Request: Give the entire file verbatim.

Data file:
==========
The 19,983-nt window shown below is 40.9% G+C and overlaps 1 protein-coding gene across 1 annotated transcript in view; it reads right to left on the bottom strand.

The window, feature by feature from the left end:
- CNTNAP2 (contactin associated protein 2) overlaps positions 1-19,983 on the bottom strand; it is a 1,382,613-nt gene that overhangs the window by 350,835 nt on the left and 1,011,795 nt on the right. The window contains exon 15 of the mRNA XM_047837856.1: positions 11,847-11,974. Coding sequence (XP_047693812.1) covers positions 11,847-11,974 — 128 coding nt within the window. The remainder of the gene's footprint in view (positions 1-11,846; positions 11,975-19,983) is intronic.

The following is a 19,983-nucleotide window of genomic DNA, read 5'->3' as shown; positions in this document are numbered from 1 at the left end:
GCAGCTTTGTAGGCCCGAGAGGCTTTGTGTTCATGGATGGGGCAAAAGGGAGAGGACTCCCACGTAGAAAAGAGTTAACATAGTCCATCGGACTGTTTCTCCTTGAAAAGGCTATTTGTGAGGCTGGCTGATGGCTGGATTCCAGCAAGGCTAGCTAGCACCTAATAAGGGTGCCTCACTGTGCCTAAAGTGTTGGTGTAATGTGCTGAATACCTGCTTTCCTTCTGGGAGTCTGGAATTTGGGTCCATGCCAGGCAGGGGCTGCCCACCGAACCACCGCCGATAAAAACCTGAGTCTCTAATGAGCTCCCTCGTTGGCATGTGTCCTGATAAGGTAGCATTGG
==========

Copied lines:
The 19,983-nt window shown below is 40.9% G+C and overlaps 1 protein-coding gene across 1 annotated transcript in view; it reads right to left on the bottom strand.

The window, feature by feature from the left end:
- CNTNAP2 (contactin associated protein 2) overlaps positions 1-19,983 on the bottom strand; it is a 1,382,613-nt gene that overhangs the window by 350,835 nt on the left and 1,011,795 nt on the right. The window contains exon 15 of the mRNA XM_047837856.1: positions 11,847-11,974. Coding sequence (XP_047693812.1) covers positions 11,847-11,974 — 128 coding nt within the window. The remainder of the gene's footprint in view (positions 1-11,846; positions 11,975-19,983) is intronic.

The following is a 19,983-nucleotide window of genomic DNA, read 5'->3' as shown; positions in this document are numbered from 1 at the left end:
GCAGCTTTGTAGGCCCGAGAGGCTTTGTGTTCATGGATGGGGCAAAAGGGAGAGGACTCCCACGTAGAAAAGAGTTAACATAGTCCATCGGACTGTTTCTCCTTGAAAAGGCTATTTGTGAGGCTGGCTGATGGCTGGATTCCAGCAAGGCTAGCTAGCACCTAATAAGGGTGCCTCACTGTGCCTAAAGTGTTGGTGTAATGTGCTGAATACCTGCTTTCCTTCTGGGAGTCTGGAATTTGGGTCCATGCCAGGCAGGGGCTGCCCACCGAACCACCGCCGATAAAAACCTGAGTCTCTAATGAGCTCCCTCGTTGGCATGTGTCCTGATAAGGTAGCATTGG